Enforcing the GWV through misrepresentation

This is a guest post from Jonathan Hoffman
Tony Lerman published a piece this morning about self-haters.
He called the concept “bogus and bankrupt”. Many respectable commentators of course would disagree.
What astonished me – having read Robin Shepherd’s excellent new book, reviewed here recently – was Lerman’s misrepresentation of the book. Lerman says

And Robin Shepherd, of the Henry Jackson Society, in a thoroughly wrong-headed book out this month subtitled Europe’s Problem With Israel, uses the concept to explain why leftwing Jews “publicly turn against Israel”.

Shepherd says nothing of the sort. He explains Jewish anti-Zionism by suggesting that there are some Jews whose identity as members of the ‘radical Left’ dominates their identification with the Jewish State.
And look how Lerman avoids giving the full title of the book (‘A State Beyond The Pale’) – he only gives the subtitle – how nasty is that! Civilised authors reference all books to which they refer, even those with which they disagree.
Of course the misrepresentation gets compounded in the comments below the article. Here is the first one from “Lord SummerIsle”:

Whenever I hear the words ‘self hating Jew’ used seriously in an argument I tend to assume the speaker is both anti-semitic and stupid. It is a truly moronic assertion for one person to make about another.

So Shepherd is defamed on the basis of Lerman’s misrepresentation!
You would have thought that the Guardian would have been only too willing to offer Shepherd the ‘right of correction’, wouldn’t you? Especially as they always tell us they are looking for articles to show that they are not institutionally antisemitic. But look what happened when Shepherd asked for the ‘right of correction’.
First, Shepherd asked for the right of reply. This arose – he said – from a disgraceful distortion of the arguments in his book. More broadly, he said, his book is a civilisational critique which argues that European civilisation is so weakened, relatavistic and enervated that it simply cannot deal with the issues the Israel-Palestine conflict throws up. Clearly (he said) the thrust of his thinking goes right against the grain of most of the Guardian’s contributors. He added that Lerman’s failure to mention the book’s title was clearly a way of attacking the book and its author while not giving readers the proper reference point so they can make up their own minds. These – he said – are the tactics of the propagandist, not the respected journalist. He suggested that the Guardian should have known better than to allow this. Or – he wondered – did it just slip through the cracks?
However the Guardian rejected his offer to write a piece even though Shepherd had made it clear that the piece would not be a full response piece on the single misrepresentation issue.  
Shepherd had a debate with Lerman on the book on BBC Radio 3’s ‘Nightwaves’ last Wednesday. Shepherd pointed out to the Guardian that Lerman had made the same false allegations on that and a host of other issues about the book. But at least – Shepherd said – he had had on Radio 3 the opportunity to expose Lerman, while providing listeners with an alternative point of view on Europe, Israel and the Jews. Lerman paid the price – said Shepherd: something he can avoid inside ‘Comment is Free’, and he knows it. Shepherd asked the Guardian if he should draw the conclusion that the robustness of his position and its political leanings are too difficult for its readers and/or journalists to cope with? He noted that the Guardian had said nothing about Lerman’s failure to reference his book properly. He suggested it was a cynical ploy designed to make it difficult for the reader to look at the book and make up his/her own mind.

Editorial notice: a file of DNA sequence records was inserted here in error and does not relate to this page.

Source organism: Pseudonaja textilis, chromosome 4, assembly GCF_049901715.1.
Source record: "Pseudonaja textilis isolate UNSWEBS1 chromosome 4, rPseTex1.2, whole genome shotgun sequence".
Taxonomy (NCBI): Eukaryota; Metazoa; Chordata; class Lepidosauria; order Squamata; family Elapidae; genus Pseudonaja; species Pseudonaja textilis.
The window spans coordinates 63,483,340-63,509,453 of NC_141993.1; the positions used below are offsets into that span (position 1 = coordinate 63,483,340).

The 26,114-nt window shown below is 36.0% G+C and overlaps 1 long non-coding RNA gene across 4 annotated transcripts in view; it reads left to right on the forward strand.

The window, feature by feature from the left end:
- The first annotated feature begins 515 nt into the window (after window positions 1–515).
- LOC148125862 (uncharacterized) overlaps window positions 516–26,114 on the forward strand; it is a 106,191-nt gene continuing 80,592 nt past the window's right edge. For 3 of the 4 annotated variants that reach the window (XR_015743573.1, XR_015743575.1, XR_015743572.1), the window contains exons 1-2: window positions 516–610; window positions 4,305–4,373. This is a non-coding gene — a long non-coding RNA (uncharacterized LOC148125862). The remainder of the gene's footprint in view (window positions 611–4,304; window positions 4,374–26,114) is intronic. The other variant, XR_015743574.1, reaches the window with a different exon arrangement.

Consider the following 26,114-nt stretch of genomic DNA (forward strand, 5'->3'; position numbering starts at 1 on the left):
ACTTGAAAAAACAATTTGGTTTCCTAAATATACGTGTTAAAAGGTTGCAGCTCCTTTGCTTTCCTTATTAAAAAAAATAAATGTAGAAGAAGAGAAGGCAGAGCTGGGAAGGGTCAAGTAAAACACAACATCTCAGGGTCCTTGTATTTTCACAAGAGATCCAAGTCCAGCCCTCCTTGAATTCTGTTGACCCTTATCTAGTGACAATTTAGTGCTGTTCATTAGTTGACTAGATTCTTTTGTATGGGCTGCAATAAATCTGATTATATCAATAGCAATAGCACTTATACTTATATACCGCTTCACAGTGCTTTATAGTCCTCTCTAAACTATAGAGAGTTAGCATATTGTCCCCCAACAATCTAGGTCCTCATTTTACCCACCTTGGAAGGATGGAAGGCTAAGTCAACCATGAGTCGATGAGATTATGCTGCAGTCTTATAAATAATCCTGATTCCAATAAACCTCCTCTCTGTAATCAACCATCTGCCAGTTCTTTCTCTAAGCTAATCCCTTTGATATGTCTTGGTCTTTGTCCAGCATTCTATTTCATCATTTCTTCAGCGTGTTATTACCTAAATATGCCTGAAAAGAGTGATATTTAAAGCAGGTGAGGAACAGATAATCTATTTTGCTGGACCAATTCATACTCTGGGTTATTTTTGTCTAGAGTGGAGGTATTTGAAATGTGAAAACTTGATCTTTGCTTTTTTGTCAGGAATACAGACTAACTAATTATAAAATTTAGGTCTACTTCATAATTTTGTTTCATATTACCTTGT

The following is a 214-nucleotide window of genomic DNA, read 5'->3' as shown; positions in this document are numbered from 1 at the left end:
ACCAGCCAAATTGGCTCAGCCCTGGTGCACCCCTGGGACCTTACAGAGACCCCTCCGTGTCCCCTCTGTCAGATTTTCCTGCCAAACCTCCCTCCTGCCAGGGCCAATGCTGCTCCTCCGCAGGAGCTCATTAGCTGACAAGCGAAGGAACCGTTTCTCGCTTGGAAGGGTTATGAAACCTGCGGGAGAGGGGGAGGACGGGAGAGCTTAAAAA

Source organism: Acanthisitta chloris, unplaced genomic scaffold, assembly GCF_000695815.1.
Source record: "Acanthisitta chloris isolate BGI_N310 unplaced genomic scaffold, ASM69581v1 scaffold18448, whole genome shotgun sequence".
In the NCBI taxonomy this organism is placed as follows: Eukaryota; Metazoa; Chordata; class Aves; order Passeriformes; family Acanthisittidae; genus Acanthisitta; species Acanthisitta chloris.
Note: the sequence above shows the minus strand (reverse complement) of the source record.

The Guardian’s response – of course – was to accuse Shepherd of bullying:

You can draw whatever conclusions you like, but you might reflect whether this kind of approach – which I would characterise, putting it mildly as browbeating – is more or less likely to get you the commission you seek.

Shepherd’s closing was to suggest that the Guardian knows the reason why his and other offerings are almost always turned down. It is because the editors are quite well aware that their stable of Israel-bashers is not analytically strong enough to shoulder the burden of serious debate. A serious challenge would expose them and expose the Guardian. So they run away from it, apart from very occasional items from a more pro-Israeli position in order to preserve the veneer of being a “broad church”.
Shepherd told them that he was not looking for crumbs from their table. The writing on this topic in the Guardian – he said – is as shameful as it is shallow. He was asking for a right to reply and offering an alternative point of view. Serious media outlets understand the point, he suggested. He expressed gratitude for such useful evidence to back up his long-standing observations about the Guardian.
What an indictment of the third word (‘Free’) of ‘Comment is Free’!
What better evidence could there be of The Guardian’s institutional bias against Jews and Israel and its unwillingness to confront antisemitic discourse?
Yet again: Shame on you, Seaton, Whitaker and Henry!

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